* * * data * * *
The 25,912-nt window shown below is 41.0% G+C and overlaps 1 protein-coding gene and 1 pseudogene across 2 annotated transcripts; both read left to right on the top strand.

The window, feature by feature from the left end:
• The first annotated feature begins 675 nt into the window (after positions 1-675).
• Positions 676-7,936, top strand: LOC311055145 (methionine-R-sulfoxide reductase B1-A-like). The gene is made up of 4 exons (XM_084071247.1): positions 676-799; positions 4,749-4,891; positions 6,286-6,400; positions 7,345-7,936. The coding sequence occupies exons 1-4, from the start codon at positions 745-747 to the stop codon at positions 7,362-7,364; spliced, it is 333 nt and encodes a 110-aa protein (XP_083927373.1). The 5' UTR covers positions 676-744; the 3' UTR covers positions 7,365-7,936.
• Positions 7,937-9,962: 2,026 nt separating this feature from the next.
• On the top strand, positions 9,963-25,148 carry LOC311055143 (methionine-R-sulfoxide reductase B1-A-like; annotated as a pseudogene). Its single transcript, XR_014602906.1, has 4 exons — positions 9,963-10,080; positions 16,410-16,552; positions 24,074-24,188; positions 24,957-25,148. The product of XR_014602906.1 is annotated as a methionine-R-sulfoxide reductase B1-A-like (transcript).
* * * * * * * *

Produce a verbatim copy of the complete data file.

The 25,912-nt window shown below is 41.0% G+C and overlaps 1 protein-coding gene and 1 pseudogene across 2 annotated transcripts; both read left to right on the top strand.

The window, feature by feature from the left end:
• The first annotated feature begins 675 nt into the window (after positions 1-675).
• Positions 676-7,936, top strand: LOC311055145 (methionine-R-sulfoxide reductase B1-A-like). The gene is made up of 4 exons (XM_084071247.1): positions 676-799; positions 4,749-4,891; positions 6,286-6,400; positions 7,345-7,936. The coding sequence occupies exons 1-4, from the start codon at positions 745-747 to the stop codon at positions 7,362-7,364; spliced, it is 333 nt and encodes a 110-aa protein (XP_083927373.1). The 5' UTR covers positions 676-744; the 3' UTR covers positions 7,365-7,936.
• Positions 7,937-9,962: 2,026 nt separating this feature from the next.
• On the top strand, positions 9,963-25,148 carry LOC311055143 (methionine-R-sulfoxide reductase B1-A-like; annotated as a pseudogene). Its single transcript, XR_014602906.1, has 4 exons — positions 9,963-10,080; positions 16,410-16,552; positions 24,074-24,188; positions 24,957-25,148. The product of XR_014602906.1 is annotated as a methionine-R-sulfoxide reductase B1-A-like (transcript).